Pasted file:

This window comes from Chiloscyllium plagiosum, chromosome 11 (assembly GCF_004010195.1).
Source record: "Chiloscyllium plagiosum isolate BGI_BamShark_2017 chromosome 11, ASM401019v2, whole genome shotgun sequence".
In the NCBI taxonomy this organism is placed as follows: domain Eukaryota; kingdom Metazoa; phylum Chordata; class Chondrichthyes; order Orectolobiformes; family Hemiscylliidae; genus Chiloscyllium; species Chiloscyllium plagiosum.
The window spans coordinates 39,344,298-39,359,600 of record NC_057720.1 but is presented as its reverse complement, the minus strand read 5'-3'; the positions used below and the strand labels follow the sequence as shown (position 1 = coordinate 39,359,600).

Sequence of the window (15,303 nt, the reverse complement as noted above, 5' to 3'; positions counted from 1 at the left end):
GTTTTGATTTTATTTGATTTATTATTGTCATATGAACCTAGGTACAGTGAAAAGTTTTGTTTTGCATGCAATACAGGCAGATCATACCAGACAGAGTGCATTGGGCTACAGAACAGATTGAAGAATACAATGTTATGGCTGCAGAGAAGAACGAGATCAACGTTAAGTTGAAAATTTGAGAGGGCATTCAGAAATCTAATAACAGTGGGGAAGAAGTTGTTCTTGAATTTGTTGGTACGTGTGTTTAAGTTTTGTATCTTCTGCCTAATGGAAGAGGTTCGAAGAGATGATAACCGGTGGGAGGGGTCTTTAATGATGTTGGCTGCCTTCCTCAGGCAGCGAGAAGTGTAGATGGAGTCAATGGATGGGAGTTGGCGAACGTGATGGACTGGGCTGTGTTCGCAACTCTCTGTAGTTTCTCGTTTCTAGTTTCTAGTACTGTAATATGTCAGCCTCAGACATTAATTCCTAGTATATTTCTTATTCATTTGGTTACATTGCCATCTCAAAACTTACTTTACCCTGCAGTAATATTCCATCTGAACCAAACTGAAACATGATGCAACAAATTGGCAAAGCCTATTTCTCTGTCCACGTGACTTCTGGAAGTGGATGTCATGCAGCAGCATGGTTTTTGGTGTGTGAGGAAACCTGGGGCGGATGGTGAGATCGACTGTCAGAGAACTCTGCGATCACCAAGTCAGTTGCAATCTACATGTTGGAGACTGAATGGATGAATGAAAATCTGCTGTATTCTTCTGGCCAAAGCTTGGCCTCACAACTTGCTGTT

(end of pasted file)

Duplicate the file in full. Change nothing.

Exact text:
This window comes from Chiloscyllium plagiosum, chromosome 11 (assembly GCF_004010195.1).
Source record: "Chiloscyllium plagiosum isolate BGI_BamShark_2017 chromosome 11, ASM401019v2, whole genome shotgun sequence".
In the NCBI taxonomy this organism is placed as follows: domain Eukaryota; kingdom Metazoa; phylum Chordata; class Chondrichthyes; order Orectolobiformes; family Hemiscylliidae; genus Chiloscyllium; species Chiloscyllium plagiosum.
The window spans coordinates 39,344,298-39,359,600 of record NC_057720.1 but is presented as its reverse complement, the minus strand read 5'-3'; the positions used below and the strand labels follow the sequence as shown (position 1 = coordinate 39,359,600).

Sequence of the window (15,303 nt, the reverse complement as noted above, 5' to 3'; positions counted from 1 at the left end):
GTTTTGATTTTATTTGATTTATTATTGTCATATGAACCTAGGTACAGTGAAAAGTTTTGTTTTGCATGCAATACAGGCAGATCATACCAGACAGAGTGCATTGGGCTACAGAACAGATTGAAGAATACAATGTTATGGCTGCAGAGAAGAACGAGATCAACGTTAAGTTGAAAATTTGAGAGGGCATTCAGAAATCTAATAACAGTGGGGAAGAAGTTGTTCTTGAATTTGTTGGTACGTGTGTTTAAGTTTTGTATCTTCTGCCTAATGGAAGAGGTTCGAAGAGATGATAACCGGTGGGAGGGGTCTTTAATGATGTTGGCTGCCTTCCTCAGGCAGCGAGAAGTGTAGATGGAGTCAATGGATGGGAGTTGGCGAACGTGATGGACTGGGCTGTGTTCGCAACTCTCTGTAGTTTCTCGTTTCTAGTTTCTAGTACTGTAATATGTCAGCCTCAGACATTAATTCCTAGTATATTTCTTATTCATTTGGTTACATTGCCATCTCAAAACTTACTTTACCCTGCAGTAATATTCCATCTGAACCAAACTGAAACATGATGCAACAAATTGGCAAAGCCTATTTCTCTGTCCACGTGACTTCTGGAAGTGGATGTCATGCAGCAGCATGGTTTTTGGTGTGTGAGGAAACCTGGGGCGGATGGTGAGATCGACTGTCAGAGAACTCTGCGATCACCAAGTCAGTTGCAATCTACATGTTGGAGACTGAATGGATGAATGAAAATCTGCTGTATTCTTCTGGCCAAAGCTTGGCCTCACAACTTGCTGTT